Housing benefits and the Olympics

How housing benefit caps exacerbate the effects of the Olympics.

When the Government announced its cap on housing benefits, it dismissed critics who said that this would lead to increased social segregation and a displacement of the poor from inner city housing. Nothing of the sort would happen, but instead, the size of the welfare bill would go down and there would be lower rents for poor people renting from a private landlord. In reality, the critics were right: the poor are driven out of their communities, and rents continue to rise as fewer and fewer people can afford to buy. Nowhere can this be better observed than in the Olympic boroughs, where high-speed gentrification meets the benefit cap.

Hardly anyone expected that the Olympic Games would leave the population of Hackney, Newham and Tower Hamlets unchanged. The billions of pounds that poured into three of the most deprived boroughs in England led to upgraded infrastructure and housing stock and brought new shopping and leisure facilities. Many people on higher incomes will consider moving there where few would have done so before. Consequently, housing values and rents are on the up. Post-Olympics, the poor would have always found it hard to find affordable accommodation, and people on housing benefits would have struggled to find a private landlord willing to rent to them rather than a more affluent tenant.

But the housing benefit cap is massively exacerbating this development. Housing benefit is paid in the form of the Local Housing Allowance (LHA) to people on low incomes who rent from a private landlord (as opposed to a social landlord, such as a housing association).  Prior to the reform, the maximum amount was pegged at the median level of a given rental market area, meaning that private landlords would get a similar rent than if they let out their property to a more affluent tenant. The newly introduced cap limits the LHA to the 30th percentile, and also specifies an absolute cap, for example £250 per week for a one bedroom property. This may appear high – but in London, it is not an unusual price.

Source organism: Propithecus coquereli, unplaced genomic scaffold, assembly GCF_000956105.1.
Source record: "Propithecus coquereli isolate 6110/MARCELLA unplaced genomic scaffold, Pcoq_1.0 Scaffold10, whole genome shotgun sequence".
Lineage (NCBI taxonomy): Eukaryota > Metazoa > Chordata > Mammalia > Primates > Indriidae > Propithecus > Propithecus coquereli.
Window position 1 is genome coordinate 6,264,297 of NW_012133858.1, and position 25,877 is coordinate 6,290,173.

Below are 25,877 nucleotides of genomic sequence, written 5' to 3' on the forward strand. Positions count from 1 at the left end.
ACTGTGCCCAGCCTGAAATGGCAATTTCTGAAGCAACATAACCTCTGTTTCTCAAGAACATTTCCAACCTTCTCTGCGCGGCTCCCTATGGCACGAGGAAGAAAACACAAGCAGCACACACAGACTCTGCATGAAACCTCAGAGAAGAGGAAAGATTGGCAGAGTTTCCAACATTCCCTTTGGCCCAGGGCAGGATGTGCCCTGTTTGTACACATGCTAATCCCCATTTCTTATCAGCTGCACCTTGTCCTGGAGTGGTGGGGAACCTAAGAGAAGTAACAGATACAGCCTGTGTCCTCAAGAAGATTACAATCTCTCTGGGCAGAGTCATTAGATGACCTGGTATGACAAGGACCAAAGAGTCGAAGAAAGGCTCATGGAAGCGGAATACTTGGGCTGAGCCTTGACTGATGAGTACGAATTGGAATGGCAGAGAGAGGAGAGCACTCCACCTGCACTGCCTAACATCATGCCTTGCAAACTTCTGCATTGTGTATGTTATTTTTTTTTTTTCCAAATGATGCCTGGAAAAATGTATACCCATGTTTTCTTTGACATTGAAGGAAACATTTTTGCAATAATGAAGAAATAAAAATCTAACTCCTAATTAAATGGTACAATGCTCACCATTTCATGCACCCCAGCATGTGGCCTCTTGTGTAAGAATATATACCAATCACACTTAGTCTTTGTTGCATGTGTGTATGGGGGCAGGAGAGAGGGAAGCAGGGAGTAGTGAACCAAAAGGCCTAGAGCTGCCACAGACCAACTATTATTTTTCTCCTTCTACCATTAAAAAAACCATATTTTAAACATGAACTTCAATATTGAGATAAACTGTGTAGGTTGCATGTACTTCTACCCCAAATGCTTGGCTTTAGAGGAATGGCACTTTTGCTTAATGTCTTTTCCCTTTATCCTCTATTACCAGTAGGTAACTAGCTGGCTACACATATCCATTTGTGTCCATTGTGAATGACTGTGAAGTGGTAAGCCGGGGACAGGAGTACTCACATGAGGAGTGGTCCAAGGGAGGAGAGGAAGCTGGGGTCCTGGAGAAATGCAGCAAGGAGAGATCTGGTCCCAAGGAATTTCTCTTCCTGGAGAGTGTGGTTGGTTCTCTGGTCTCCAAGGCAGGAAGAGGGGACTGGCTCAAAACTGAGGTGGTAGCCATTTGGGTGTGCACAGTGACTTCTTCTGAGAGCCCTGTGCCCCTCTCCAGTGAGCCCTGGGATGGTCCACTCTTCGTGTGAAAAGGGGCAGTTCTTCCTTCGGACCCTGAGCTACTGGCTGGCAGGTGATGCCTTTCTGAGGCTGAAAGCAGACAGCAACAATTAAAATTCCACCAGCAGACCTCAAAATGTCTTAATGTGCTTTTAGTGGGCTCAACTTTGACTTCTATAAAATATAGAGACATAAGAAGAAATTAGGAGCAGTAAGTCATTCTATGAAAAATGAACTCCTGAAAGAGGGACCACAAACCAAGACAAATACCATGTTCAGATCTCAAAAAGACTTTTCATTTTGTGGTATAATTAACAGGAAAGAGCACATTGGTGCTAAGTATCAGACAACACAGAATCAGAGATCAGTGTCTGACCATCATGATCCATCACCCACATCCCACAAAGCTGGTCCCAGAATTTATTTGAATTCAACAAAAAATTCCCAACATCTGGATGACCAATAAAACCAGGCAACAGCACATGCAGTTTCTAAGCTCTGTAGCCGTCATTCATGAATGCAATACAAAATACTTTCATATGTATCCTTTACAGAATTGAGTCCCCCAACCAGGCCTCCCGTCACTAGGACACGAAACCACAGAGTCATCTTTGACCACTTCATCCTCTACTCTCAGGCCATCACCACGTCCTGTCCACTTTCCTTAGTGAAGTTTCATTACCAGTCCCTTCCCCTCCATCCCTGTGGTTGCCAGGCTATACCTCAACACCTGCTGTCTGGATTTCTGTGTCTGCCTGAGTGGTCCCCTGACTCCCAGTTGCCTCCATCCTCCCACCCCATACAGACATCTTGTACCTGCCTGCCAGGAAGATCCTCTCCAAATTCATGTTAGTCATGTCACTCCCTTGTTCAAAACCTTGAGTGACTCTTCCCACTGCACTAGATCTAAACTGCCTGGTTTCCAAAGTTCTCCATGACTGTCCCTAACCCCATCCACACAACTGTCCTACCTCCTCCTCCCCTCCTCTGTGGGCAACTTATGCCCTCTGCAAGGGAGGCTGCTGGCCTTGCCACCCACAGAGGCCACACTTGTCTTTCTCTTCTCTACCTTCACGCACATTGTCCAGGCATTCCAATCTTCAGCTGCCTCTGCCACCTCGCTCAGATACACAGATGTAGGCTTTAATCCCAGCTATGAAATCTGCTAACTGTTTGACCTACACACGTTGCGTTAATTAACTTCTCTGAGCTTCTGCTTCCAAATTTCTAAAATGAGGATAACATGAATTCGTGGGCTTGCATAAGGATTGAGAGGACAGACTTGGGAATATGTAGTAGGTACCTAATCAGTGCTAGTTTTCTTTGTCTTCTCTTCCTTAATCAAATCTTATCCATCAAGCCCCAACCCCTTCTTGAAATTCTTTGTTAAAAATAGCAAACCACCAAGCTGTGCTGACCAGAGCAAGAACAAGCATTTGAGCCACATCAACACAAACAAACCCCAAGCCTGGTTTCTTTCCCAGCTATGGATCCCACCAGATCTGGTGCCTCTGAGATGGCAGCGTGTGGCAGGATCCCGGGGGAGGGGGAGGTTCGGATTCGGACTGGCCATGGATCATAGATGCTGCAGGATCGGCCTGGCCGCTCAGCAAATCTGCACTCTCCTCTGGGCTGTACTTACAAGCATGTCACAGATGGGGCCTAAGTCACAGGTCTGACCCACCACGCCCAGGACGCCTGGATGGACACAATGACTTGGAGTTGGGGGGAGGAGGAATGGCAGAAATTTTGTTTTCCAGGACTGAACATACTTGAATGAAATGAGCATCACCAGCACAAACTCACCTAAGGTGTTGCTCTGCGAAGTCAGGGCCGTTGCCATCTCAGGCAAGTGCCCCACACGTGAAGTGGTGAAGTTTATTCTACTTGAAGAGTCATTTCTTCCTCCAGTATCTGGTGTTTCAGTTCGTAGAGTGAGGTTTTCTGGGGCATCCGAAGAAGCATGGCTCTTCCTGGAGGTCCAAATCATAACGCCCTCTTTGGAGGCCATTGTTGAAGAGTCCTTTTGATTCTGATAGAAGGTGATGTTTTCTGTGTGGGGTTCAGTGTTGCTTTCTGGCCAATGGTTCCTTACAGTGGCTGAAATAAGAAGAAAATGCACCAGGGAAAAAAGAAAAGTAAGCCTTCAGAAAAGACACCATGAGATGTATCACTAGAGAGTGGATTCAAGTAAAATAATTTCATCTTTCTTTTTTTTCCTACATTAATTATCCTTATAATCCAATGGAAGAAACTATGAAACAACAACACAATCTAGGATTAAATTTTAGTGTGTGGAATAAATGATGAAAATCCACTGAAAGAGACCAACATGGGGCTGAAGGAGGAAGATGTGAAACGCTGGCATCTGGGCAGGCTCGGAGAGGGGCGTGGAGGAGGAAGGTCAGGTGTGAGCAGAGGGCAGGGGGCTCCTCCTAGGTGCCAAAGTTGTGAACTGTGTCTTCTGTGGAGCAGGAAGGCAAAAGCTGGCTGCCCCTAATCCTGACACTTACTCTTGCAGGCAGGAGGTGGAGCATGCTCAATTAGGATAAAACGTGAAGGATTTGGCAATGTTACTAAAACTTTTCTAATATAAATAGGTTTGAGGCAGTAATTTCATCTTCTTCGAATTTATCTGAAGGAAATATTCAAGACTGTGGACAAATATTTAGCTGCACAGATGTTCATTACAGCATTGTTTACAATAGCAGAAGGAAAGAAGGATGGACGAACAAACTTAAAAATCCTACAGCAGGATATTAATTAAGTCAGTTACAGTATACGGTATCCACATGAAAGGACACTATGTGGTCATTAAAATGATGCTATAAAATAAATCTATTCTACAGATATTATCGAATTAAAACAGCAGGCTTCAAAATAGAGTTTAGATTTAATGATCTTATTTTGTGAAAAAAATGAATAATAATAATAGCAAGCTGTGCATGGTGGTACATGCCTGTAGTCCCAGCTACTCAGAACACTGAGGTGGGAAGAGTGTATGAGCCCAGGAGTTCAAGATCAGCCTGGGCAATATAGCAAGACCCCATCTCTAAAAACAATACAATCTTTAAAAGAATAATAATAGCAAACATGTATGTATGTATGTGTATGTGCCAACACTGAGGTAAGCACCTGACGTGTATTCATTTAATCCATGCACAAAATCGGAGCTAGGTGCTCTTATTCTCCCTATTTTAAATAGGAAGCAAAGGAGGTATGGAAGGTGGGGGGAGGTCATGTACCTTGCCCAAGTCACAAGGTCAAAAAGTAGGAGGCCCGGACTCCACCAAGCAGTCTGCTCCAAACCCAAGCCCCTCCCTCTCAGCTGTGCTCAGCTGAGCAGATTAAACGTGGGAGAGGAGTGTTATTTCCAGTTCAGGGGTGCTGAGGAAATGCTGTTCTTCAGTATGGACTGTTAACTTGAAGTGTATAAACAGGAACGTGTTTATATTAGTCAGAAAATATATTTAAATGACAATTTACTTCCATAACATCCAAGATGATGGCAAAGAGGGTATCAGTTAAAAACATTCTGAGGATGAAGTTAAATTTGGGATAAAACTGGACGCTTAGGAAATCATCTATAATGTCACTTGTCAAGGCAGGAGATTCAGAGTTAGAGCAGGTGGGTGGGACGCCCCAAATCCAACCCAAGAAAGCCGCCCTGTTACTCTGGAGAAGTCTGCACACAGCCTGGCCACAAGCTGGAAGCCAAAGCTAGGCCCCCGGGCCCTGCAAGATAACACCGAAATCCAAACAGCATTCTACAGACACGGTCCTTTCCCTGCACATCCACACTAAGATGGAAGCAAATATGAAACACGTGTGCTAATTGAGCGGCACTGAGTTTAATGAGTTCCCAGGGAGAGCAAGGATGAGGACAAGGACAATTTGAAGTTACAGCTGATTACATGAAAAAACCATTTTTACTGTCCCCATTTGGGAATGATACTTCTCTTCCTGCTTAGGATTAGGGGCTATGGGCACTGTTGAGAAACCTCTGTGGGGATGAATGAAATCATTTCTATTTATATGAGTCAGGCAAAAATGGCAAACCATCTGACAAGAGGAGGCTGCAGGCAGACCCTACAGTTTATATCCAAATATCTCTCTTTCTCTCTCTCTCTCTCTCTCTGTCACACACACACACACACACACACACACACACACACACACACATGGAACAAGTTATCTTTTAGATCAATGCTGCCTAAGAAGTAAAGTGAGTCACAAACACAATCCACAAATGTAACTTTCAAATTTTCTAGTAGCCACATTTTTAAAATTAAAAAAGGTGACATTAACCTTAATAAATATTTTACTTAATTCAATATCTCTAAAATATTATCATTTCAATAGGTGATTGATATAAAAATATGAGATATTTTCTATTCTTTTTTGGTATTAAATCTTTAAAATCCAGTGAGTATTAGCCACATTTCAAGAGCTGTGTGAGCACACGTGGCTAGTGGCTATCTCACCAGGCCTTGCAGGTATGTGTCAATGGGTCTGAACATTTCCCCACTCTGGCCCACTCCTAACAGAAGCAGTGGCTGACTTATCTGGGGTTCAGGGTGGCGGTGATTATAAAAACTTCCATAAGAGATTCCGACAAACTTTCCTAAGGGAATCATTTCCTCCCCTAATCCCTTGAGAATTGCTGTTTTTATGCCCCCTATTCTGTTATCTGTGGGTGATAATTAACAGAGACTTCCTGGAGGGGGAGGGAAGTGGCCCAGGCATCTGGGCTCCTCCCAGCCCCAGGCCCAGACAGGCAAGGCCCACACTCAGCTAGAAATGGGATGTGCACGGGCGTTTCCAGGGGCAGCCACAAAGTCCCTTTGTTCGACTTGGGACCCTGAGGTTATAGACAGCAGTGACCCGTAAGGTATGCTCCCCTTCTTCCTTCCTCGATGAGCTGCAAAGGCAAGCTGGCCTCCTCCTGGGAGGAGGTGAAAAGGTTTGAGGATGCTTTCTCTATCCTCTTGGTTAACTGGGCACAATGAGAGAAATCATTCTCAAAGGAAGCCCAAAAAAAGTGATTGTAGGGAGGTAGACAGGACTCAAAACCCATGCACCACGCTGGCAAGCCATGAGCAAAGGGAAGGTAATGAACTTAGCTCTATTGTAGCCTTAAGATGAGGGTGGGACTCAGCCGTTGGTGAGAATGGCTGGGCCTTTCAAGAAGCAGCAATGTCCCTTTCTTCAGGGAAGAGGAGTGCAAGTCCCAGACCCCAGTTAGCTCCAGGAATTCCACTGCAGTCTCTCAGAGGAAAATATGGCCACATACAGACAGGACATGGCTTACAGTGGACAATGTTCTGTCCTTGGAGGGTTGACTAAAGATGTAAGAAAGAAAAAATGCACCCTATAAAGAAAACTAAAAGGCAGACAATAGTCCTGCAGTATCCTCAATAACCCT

Since the introduction of the cap, landlords in East London quickly realised that they can charge the same or much higher rents in the open market rather than renting to LHA recipients. It is very tempting even for the most socially inclined of private landlords to do so, given that the system is fraught with complications: payments are made in arrears, and often arrive late. LHA recipients whose income level crosses and recrosses the eligibility threshold have their benefit payments stopped and restarted, making the system even more unreliable. The general demonisation of LHA recipients (or benefit recipients in general) does not help. The result: a shortage of housing for the poor. As a Guardian investigation has shown, there are hundreds of properties within the limits of the housing cap in Newham, but many of these are not available to people on LHA. Queue the exodus of LHA recipients. Newham Council has already asked a housing association in Stoke if they could take on 500 families for which the council has been unable to find properties. The legacy of the Games will be a homogenous island of wealth interspersed with remnants of social housing rather than the mix of rich and poor that is still the norm in most parts of London.